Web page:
- The Washington Times - Saturday, February 2, 2008

Poland’s government has agreed in principle to allow the Pentagon to set up a U.S. missile interceptor site on Polish territory to counter Iranian missiles, Warsaw’s foreign minister said yesterday.

Polish Foreign Minister Radek Sikorski announced reaching the outlines of a basing agreement after meetings with Bush administration officials here. Mr. Sikorski said the deal, which is expected to be opposed by Russia and left-wing critics in Europe, will also boost Polish air defenses and overall security.

We are not at the end of the road [as] regards to negotiations, said Mr. Sikorski, a former defense minister. We are in the middle of the road. We have an agreement in principle.

The Pentagon plans call for placing 10 missile interceptors in Poland and a tracking radar in neighboring Czech Republic. The base would provide coverage of future long-range Iranian missiles targeted on the U.S. or Europe.

Negotiations with the Czech Republic government also are under way for placing a missile defense radar site in that country that would be part of the system.

Secretary of State Condoleezza Rice, appearing with Mr. Sikorski at the State Department, said she supports the missile defense site and modernizing Polish air defenses.

I think there is a very good case for the proposal that Poland and the United States and indeed the Czech Republic go forward to put together an architecture for limited missile defenses, very limited missile defenses, that will protect the alliance and ourselves and frankly anyone else who is concerned about the emerging threats of the 21st century, for instance, the missile threat from Iran, she said.

The Bush administration has been discussing ways to cooperate on missile defenses with the Russians because the Russians face some of the same threats, Miss Rice said, noting that missile defense will help us all to be safer.

But Russian military officials in recent months have threatened to take unspecified action to counter a missile defense site in Poland, claiming the missiles, which are not armed with explosive warheads, threaten Russian security because they could be armed, or could be used to shoot down Russian missiles.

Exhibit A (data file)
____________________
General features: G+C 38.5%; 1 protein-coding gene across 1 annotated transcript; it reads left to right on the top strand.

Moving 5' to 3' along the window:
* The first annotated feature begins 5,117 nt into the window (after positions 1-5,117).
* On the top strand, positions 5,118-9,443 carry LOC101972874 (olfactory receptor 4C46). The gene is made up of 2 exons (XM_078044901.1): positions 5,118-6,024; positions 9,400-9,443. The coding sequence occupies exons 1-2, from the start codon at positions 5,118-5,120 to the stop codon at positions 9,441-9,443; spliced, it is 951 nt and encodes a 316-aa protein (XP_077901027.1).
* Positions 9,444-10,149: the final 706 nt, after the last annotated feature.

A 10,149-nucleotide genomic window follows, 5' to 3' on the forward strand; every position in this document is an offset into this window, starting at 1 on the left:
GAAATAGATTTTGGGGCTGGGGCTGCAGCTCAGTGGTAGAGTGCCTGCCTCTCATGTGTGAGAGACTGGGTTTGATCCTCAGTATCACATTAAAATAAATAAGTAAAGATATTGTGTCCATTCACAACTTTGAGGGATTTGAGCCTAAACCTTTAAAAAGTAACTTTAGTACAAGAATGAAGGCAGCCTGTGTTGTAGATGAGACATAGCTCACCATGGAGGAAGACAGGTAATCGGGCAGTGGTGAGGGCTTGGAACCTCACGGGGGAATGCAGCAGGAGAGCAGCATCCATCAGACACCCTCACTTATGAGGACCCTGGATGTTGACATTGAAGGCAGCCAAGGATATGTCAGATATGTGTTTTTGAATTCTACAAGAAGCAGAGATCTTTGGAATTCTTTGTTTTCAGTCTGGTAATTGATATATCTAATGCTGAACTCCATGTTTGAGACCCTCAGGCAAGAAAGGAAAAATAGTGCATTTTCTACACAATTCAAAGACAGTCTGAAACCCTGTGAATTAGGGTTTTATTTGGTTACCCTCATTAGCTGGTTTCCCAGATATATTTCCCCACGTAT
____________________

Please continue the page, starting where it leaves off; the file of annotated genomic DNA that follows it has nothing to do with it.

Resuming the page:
Efforts to convince the Russians that the missile interceptors pose no threat to Russia or its missiles have been ignored by Moscow.

Miss Rice said the current missile defense system is not the Strategic Defense Initiative program of the 1980s that was designed to deal with the threat posed by Russian nuclear missiles.

This is not that program. This is not the son of that program, she said. This is not the grandson of that program. This is a very different program that is meant to deal with limited threats.

Poland is one of the United States’ closest allies in what former Defense Secretary Donald H. Rumsfeld once called new Europe, a reference to the pro-American stance of the former communist states of Eastern Europe. Poland has received nearly $750 million in military funding since the 1989 fall of its communist regime.

The third interceptor site would add to two other missile defense bases, already partially operational, in Alaska and California.

Regarding Moscow’s opposition, Mr. Sikorski said: The reinforced Polish air defenses are not directed against anybody. They are to enable Poland to be a stronger NATO ally with the United States, to enable Poland to take part in operations, in out-of-area operations, in joint operations.

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